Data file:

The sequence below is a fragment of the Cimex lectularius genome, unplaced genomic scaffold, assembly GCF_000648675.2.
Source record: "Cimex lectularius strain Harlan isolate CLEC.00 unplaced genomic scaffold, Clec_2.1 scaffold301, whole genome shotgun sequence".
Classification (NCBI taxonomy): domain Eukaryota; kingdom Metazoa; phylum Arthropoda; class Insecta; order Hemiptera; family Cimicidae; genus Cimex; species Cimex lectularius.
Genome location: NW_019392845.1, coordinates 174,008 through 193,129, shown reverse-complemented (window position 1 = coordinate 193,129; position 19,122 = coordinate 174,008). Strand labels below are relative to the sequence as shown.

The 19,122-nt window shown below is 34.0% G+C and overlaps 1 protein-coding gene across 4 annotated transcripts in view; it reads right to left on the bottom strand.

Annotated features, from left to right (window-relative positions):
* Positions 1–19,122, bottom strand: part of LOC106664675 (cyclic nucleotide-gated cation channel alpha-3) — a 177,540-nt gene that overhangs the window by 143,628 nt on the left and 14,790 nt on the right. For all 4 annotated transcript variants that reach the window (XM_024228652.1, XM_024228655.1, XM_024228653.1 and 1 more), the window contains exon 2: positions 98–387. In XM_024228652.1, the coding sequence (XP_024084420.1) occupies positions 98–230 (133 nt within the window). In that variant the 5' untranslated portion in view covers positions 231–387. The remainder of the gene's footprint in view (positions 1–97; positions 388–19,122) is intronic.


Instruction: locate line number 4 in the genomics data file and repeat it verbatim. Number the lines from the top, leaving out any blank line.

Genome location: NW_019392845.1, coordinates 174,008 through 193,129, shown reverse-complemented (window position 1 = coordinate 193,129; position 19,122 = coordinate 174,008). Strand labels below are relative to the sequence as shown.